Anemia: Iron Studies

by Carlo Raj, MD

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    00:01 Next, Well, as I said, we’re going to hit microcytic anemias.

    00:04 And with microcytic anemias, this will be the only time for you in which you would even perhaps think about considering doing an iron study, clear? “So Dr. Raj, you’re saying with macrocytic, you won’t do iron studies?” Correct.

    00:21 Normocytic, you won’t do iron studies? Correct.

    00:26 And even if you did, well, with macrocytic and then normocytic, the iron studies will come back to be? Normal.

    00:31 Okay.

    00:32 So under microcytic, obviously we’re going to work through iron quite a bit.

    00:36 Iron deficiency anemia, anemia of chronic disease, and sideroblastic anemia.

    00:41 Then, what about the thalassemias? It has nothing to do with the heme component, right? Don’t worry, we’ll talk more about this as well.

    00:49 Now, before we get into any of that, I need you to make sure or I need to make sure you have a proper understanding of this graph.

    00:56 Huge, huge.

    00:58 It will tell you all the relevant iron study labs that you want to know for microcytic anemias.

    01:04 Let’s begin.

    01:06 The first thing that you want to do always is serum iron.

    01:09 Number one, serum iron.

    01:13 Number two, when iron gets into your body, then it’s stored.

    01:18 And by storage, I don’t mean what’s going on here with the liver and such or bone marrow.

    01:22 But what I’m referring to is the fact that here, you have ferritin.

    01:27 So ferritin, think of this as more or less being kind of like your macrophage, okay? So literally, it’s going to consume the iron that is then coming in.

    01:33 And in the meaning, of course, you already know about iron, which is Fe.

    01:37 When you put it into your mouth, it’s in the form of? Good.

    01:40 3+ That’s your ferric, right? Ferric.

    01:45 And what’s another name clinically of ferric? Oh! Methemoglobin.

    01:50 Good.

    01:50 All right.

    01:52 So ferric, so that’s another discussion.

    01:54 And that’s something that we’ve discussed in basic pathology.

    01:57 But ferric is what you’re consuming, but that which is used by the body is ferrous.

    02:02 Keep that in mind.

    02:04 Because at some point, you need to convert that ferric into ferrous.

    02:08 All right, now, this iron is in your ferritin.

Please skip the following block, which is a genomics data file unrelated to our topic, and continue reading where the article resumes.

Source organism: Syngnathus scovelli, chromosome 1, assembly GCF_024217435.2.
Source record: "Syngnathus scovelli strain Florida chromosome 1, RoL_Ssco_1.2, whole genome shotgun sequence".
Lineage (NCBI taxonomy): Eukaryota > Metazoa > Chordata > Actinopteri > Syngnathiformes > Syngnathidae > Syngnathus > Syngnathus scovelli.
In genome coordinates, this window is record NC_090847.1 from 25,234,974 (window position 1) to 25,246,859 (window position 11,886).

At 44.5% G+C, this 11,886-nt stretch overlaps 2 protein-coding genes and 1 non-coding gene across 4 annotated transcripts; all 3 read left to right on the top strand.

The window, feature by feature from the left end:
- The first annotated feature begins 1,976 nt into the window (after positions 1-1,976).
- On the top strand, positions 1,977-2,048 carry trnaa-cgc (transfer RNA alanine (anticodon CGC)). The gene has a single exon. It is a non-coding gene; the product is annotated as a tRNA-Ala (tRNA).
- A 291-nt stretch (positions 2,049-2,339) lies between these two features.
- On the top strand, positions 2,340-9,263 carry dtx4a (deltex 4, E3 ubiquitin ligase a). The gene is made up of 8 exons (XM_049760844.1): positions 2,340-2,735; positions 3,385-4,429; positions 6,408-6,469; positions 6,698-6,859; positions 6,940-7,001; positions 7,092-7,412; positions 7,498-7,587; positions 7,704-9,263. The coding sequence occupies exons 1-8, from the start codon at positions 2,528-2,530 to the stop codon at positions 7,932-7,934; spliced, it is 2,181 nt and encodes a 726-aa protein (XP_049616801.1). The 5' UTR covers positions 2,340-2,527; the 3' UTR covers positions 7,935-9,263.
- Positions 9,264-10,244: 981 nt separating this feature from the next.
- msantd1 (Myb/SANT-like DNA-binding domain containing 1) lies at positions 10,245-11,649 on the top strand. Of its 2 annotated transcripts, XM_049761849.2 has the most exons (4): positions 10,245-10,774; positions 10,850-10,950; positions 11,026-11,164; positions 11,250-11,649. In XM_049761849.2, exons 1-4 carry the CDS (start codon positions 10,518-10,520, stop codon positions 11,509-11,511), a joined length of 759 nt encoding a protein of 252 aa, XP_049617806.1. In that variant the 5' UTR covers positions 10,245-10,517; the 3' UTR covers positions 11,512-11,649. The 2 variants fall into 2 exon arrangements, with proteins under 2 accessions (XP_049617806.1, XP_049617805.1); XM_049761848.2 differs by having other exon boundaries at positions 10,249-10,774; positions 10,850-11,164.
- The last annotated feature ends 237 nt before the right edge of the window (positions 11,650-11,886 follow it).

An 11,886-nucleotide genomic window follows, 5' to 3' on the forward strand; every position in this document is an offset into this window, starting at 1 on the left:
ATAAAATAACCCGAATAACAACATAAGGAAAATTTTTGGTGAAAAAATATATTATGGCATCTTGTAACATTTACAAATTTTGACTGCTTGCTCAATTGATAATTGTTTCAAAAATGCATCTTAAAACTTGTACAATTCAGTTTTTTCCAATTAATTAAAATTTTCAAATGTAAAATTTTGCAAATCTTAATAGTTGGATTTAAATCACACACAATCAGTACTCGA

02:11 Remember, this is perfectly normal.

    02:13 So second lab test for iron study will be ferritin, number two.

    02:16 Next, where are you going to go with this is going to be communication with the liver.

    02:21 Who? Ferritin.

    02:22 So the liver, think of it, the liver as being this really the sensor of the ferritin.

    02:30 And it will measure or assess how much iron is in my ferritin.

    02:36 And if there is enough iron in your ferritin, then the liver is going to produce just the right amount of transferrin, number three.

    02:43 But understand that you will not be measuring laboratory-wise transferrin.

    02:50 Transferrin is now called, on your labs, as TIBC.

    02:53 Total iron binding capacity.

    02:56 All I’m doing here is setting up the organization of this graph with a different and important iron study labs.

    03:01 Number, serum iron.

    03:04 Number two, ferritin.

    03:04 Ferritin has an inverse relationship with the liver.

    03:07 Meaning to say that if you have too much iron and ferritin, then you’ll have decreased TIBC.

    03:15 Remember transferrin is not what they’re going to put in your labs.

    03:18 But you know that transferrin is equivalent to total iron binding capacity.

    03:23 Next, number four, do not get your binding capacity confused with this little box that we see on the left, the column.

    03:31 And this column that you see here is your iron which is being saturated.

    03:36 So number four, it’s called transferrin saturated.

    03:39 It’s very, very easy to confuse your transferrin with your transferrin saturation.

    03:45 Hence, they call it transferrin.

    03:47 But laboratory wise, it’s total iron binding capacity.

    03:51 These are the four that we’ll keep playing around with.

    03:53 At this point, all I’m doing, laying down the foundation as to how to play with these.

    03:56 What are they again? Serum iron.

    03:59 Number two, ferritin.

    04:01 Inverse relationship with TIBC.

    04:03 And number four, saturation.

    About the Lecture

    The lecture Anemia: Iron Studies by Carlo Raj, MD is from the course Introduction to Red Blood Cell Disorders.

    Included Quiz Questions

    1. Ferritin
    2. Hepcidin
    3. Erythropoietin
    4. Transthyretin
    5. Transferrin
    1. Macrophage
    2. Blast cell
    3. Adipocyte
    4. B lymphocyte
    5. T lymphocyte
    1. Increased serum ferritin results in decreased TIBC.
    2. Excess ferritin results in increased TIBC.
    3. Decreased ferritin results in decreased TIBC.
    4. Decreased serum iron results in decreased TIBC.

    Author of lecture Anemia: Iron Studies

     Carlo Raj, MD

    Carlo Raj, MD

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    Concise and Sufficient
    By Derwin P. on 07. May 2019 for Anemia: Iron Studies

    Very clear and concise. Explains diagrams and processes extremely well.

    Great - unlike my unimaginative title
    By Liz M. on 22. August 2017 for Anemia: Iron Studies

    Dr Raj puts things in a very concise and easy to understand manner which links physiology to clinical findings. Love it